The CKW initiative is a program that is truly in line with the broader mission of Grameen Foundation: to enable the poor, especially the poorest, to create a world without poverty. Information is power, and by creating access among rural farmers to information, Grameen Foundation empowers them to create better economic conditions for themselves, their families, and their communities. You can be part of these efforts, too – lend to a CKW today on Kiva.org!

~~~

Laura Sellmansberger is a member of the 19th class of Kiva Fellows, working at Grameen Foundation in Kampala, Uganda.

12 November 2012 at 10:14 2 comments

A walk through Osh Bazaar

Abhishesh Adhikari | KF19 | Kyrgyzstan

Osh Bazaar

It’s crowded, overwhelming, loud, and cheap. And you can find almost anything you need here. Osh Bazaar is a huge marketplace near the center of Bishkek. People from all over Bishkek and the surrounding areas come here to buy and sell.

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11 November 2012 at 10:17

Group Loans: Filling a Particular Niche

By Marion Walls, KF19, Tanzania

There’s a buzz about Group Loans here in Dar Es Salaam!  And now that I see them in action every day, I’m sold too!  I’m volunteering as a Kiva Fellow at Tujijenge Tanzania where all Kiva loans are Group loans, so I’ve learned considerably more about them in the last six weeks.  It’s become clear why Group Loans are a mainstay of microcredit: they fill a particular niche for borrowers.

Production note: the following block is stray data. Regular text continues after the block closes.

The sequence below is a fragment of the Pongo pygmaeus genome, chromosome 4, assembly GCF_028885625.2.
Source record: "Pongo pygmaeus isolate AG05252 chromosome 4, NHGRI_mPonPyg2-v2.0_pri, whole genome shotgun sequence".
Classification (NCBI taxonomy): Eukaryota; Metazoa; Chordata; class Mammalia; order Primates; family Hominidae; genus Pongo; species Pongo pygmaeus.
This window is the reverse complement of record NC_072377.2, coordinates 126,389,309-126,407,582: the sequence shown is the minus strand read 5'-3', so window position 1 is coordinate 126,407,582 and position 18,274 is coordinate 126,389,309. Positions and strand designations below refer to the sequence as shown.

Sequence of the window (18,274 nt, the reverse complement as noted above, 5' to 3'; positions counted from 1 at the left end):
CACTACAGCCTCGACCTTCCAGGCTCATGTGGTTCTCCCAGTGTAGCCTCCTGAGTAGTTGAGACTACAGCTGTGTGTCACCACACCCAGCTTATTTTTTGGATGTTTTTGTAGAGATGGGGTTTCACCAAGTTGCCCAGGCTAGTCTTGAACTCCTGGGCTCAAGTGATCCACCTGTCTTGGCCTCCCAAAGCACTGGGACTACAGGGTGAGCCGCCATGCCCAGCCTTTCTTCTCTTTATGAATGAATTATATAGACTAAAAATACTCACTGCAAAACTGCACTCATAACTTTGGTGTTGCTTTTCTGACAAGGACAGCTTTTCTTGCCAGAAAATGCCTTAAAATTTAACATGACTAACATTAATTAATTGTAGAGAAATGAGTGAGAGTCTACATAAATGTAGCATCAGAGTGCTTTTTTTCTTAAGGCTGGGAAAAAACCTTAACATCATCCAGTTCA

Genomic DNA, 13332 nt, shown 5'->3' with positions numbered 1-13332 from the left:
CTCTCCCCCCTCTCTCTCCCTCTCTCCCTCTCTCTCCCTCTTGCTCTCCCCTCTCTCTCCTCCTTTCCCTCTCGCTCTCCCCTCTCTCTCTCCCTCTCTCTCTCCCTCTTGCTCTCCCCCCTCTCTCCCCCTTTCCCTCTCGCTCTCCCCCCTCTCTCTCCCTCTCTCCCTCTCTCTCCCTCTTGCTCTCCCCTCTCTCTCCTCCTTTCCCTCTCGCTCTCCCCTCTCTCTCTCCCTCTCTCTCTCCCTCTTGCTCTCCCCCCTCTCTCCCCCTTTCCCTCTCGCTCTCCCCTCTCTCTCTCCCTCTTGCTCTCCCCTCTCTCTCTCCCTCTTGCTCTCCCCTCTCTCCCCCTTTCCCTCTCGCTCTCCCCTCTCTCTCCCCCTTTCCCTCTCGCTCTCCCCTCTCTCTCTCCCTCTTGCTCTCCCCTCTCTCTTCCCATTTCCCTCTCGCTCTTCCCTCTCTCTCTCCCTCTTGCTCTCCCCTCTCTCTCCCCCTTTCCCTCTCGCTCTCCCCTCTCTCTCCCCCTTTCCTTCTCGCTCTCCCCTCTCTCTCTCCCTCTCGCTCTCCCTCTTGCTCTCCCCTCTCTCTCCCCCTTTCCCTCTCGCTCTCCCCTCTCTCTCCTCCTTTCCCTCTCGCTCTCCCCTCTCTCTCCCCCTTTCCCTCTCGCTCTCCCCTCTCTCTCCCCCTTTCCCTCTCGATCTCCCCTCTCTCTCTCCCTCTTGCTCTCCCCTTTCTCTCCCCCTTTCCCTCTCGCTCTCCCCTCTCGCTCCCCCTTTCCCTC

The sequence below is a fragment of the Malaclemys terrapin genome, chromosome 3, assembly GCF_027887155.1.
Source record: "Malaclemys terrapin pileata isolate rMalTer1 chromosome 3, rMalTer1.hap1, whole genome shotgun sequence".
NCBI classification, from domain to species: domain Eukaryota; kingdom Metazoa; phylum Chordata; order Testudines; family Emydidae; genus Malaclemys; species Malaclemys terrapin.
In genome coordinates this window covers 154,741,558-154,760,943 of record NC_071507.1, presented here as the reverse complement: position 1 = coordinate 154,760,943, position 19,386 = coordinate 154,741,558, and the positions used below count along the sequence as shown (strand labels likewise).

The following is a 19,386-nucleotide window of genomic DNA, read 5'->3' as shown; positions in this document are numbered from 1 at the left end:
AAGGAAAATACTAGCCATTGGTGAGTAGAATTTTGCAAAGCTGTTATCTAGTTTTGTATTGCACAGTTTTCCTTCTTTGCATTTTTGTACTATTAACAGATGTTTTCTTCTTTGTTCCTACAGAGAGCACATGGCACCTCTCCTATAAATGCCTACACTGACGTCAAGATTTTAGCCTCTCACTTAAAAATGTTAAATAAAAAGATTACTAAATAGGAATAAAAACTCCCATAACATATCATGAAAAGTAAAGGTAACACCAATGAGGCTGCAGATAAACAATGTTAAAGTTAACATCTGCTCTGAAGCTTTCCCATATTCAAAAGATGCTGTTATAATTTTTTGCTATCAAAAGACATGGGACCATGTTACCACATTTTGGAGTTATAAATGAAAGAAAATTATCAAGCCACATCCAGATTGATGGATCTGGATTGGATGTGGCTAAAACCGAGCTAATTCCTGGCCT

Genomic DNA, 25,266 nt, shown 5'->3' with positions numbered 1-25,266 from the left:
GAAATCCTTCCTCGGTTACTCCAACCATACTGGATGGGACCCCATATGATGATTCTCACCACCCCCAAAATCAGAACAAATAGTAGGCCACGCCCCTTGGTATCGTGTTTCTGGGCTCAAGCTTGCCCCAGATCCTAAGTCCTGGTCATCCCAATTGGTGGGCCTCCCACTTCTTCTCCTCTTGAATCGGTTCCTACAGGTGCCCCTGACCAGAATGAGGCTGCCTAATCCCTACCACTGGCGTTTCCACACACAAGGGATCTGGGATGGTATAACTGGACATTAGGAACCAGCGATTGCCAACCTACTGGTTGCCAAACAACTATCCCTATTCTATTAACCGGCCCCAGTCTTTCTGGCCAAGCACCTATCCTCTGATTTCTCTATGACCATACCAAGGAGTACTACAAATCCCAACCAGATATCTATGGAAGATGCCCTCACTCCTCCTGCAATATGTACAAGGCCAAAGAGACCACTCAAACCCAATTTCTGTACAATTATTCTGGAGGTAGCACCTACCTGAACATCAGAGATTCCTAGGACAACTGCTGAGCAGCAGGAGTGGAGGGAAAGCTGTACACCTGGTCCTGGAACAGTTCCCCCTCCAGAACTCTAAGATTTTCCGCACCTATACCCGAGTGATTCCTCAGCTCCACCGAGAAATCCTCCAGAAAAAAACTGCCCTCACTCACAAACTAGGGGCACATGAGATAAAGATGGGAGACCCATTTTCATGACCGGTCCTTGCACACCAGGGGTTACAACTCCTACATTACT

Let me show you what I’ve learned…

Borrower groups at Tujijenge are made up of around fourteen members who know each other, though there may be as many as twenty or as few as eight.  Groups choose their own names – and names run the gamut from the practical “Mt Rungwe”, to the motivational “Breakthrough”, and confident “Top Class”.  Their names are just the first indication that each group is unique…  It’s been immediately apparent when I’ve met them that each group has it’s own personality: some are shy and quiet, others cheerful and full of energy!

Group members don’t necessarily operate the same type of business as each other.  One may have a fruit stall in a market;

another may own a general store;

while a third raises (inquisitive) ducks!

Group members don’t all borrow the same amount as one another either – each member’s loan amount is dictated by both the amount they requested and their personal loan history at Tujijenge.

I’ve participated in a number of Group loan disbursements at Tujijenge’s main branch.  I’ve been delighted to meet members on their tenth loan cycle, borrowing Tsh 1,800,000 (about US$ 1125), because it confirms for me that the loans provide genuine benefit.  I’ve been equally happy to meet members who’ve only recently joined a group and are on their first loan cycle, borrowing Tsh 80,000 (about US$ 50).  Wait a minute…. surely that can’t be right?  $ 50!   I’ve never seen an Individual loan for $ 50 on Kiva.  And this is precisely the point: Group Loans are special.  They enable borrowers to start borrowing.